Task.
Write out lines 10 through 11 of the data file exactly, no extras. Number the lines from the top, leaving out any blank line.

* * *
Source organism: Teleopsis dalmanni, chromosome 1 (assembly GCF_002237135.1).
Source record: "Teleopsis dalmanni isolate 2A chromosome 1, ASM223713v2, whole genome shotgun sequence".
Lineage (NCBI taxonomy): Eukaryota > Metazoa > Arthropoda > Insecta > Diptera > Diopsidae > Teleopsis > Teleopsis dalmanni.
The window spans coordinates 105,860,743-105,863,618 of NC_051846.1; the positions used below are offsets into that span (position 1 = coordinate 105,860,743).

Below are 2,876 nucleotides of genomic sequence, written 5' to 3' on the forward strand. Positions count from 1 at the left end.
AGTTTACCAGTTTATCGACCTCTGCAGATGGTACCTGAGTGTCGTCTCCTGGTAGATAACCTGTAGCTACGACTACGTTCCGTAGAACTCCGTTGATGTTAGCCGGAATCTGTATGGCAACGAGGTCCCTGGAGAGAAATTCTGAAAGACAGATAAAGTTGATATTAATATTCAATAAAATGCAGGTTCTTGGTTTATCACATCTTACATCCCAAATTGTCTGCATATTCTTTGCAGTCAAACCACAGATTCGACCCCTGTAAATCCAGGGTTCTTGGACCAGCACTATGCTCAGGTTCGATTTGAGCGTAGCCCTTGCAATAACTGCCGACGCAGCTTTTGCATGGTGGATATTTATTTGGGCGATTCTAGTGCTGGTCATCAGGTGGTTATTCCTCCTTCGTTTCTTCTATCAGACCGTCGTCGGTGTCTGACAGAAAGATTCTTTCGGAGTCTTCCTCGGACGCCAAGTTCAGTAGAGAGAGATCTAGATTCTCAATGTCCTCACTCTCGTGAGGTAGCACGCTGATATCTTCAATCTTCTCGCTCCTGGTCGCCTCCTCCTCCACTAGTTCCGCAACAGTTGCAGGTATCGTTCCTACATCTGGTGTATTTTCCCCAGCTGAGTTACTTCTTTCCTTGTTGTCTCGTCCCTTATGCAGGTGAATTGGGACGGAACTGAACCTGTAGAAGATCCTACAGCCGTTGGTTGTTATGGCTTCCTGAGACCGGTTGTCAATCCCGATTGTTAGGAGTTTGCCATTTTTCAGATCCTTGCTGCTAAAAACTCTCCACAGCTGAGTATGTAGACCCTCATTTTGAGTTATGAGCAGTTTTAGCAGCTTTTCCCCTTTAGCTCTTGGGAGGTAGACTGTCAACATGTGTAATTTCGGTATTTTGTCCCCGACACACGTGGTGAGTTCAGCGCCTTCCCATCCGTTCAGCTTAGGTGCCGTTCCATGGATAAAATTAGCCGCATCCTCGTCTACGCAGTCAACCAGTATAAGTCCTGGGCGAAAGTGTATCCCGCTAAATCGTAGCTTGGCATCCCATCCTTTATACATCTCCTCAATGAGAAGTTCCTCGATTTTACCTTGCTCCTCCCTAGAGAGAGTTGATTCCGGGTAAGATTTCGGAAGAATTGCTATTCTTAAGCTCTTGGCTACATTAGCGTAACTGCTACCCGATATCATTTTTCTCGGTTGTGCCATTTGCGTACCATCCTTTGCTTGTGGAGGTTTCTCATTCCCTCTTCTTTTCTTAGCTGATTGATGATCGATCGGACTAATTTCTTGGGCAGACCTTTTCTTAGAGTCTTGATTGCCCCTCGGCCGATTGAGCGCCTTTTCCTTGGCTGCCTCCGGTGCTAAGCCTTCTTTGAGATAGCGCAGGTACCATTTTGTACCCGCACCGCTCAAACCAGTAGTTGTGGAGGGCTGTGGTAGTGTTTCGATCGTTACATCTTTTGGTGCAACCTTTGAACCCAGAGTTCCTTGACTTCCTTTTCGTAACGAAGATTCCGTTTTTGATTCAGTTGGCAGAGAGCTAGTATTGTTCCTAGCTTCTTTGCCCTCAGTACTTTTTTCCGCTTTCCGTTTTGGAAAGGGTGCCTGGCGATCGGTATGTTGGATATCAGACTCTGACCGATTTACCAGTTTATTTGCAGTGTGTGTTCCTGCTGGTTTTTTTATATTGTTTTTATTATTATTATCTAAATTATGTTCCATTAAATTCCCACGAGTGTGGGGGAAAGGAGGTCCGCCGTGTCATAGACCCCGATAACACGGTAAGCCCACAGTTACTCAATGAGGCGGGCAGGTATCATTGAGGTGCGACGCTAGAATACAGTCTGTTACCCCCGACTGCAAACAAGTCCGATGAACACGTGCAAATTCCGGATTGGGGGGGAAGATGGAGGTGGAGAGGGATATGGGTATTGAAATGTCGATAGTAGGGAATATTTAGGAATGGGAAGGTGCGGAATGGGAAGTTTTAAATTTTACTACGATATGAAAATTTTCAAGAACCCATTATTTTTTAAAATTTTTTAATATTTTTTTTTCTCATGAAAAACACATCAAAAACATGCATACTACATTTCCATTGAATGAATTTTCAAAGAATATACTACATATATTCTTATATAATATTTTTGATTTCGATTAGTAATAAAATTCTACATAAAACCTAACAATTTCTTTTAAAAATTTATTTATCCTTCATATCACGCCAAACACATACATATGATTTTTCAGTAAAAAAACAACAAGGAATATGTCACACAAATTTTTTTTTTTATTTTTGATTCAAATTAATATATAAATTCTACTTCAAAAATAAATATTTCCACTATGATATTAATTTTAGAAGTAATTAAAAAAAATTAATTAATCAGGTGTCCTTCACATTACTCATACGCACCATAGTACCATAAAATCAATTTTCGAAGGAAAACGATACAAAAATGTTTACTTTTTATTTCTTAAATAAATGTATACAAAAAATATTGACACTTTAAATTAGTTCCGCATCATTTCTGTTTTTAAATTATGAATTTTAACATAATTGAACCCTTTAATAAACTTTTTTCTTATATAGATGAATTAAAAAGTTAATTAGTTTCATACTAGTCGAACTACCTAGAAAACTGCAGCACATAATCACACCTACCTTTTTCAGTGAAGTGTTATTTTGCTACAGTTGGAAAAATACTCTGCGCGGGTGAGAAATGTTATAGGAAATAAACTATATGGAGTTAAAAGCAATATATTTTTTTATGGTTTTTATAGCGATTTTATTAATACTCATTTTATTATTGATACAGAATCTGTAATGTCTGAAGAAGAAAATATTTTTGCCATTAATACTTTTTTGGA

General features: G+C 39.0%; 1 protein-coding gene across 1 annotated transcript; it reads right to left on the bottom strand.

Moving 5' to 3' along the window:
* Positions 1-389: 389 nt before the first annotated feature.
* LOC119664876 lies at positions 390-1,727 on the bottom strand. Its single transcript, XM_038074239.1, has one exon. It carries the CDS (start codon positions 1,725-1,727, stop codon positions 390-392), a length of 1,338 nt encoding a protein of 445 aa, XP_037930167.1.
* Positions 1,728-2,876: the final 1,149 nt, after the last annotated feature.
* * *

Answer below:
* LOC119664876 lies at positions 390-1,727 on the bottom strand. Its single transcript, XM_038074239.1, has one exon. It carries the CDS (start codon positions 1,725-1,727, stop codon positions 390-392), a length of 1,338 nt encoding a protein of 445 aa, XP_037930167.1.
* Positions 1,728-2,876: the final 1,149 nt, after the last annotated feature.